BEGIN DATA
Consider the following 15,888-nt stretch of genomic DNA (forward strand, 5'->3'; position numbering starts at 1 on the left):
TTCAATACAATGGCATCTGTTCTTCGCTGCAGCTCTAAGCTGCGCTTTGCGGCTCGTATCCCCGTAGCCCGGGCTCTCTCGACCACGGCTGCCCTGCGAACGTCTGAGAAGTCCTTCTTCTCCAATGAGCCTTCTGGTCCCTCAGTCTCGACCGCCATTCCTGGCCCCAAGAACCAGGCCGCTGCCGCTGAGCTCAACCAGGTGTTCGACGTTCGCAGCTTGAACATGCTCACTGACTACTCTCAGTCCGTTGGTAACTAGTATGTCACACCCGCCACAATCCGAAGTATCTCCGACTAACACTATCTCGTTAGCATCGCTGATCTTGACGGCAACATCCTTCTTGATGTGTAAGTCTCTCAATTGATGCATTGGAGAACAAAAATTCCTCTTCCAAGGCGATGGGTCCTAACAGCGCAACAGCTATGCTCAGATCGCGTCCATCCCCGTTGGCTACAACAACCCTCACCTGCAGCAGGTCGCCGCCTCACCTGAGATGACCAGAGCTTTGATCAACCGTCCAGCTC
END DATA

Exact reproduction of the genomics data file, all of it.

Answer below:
Consider the following 15,888-nt stretch of genomic DNA (forward strand, 5'->3'; position numbering starts at 1 on the left):
TTCAATACAATGGCATCTGTTCTTCGCTGCAGCTCTAAGCTGCGCTTTGCGGCTCGTATCCCCGTAGCCCGGGCTCTCTCGACCACGGCTGCCCTGCGAACGTCTGAGAAGTCCTTCTTCTCCAATGAGCCTTCTGGTCCCTCAGTCTCGACCGCCATTCCTGGCCCCAAGAACCAGGCCGCTGCCGCTGAGCTCAACCAGGTGTTCGACGTTCGCAGCTTGAACATGCTCACTGACTACTCTCAGTCCGTTGGTAACTAGTATGTCACACCCGCCACAATCCGAAGTATCTCCGACTAACACTATCTCGTTAGCATCGCTGATCTTGACGGCAACATCCTTCTTGATGTGTAAGTCTCTCAATTGATGCATTGGAGAACAAAAATTCCTCTTCCAAGGCGATGGGTCCTAACAGCGCAACAGCTATGCTCAGATCGCGTCCATCCCCGTTGGCTACAACAACCCTCACCTGCAGCAGGTCGCCGCCTCACCTGAGATGACCAGAGCTTTGATCAACCGTCCAGCTC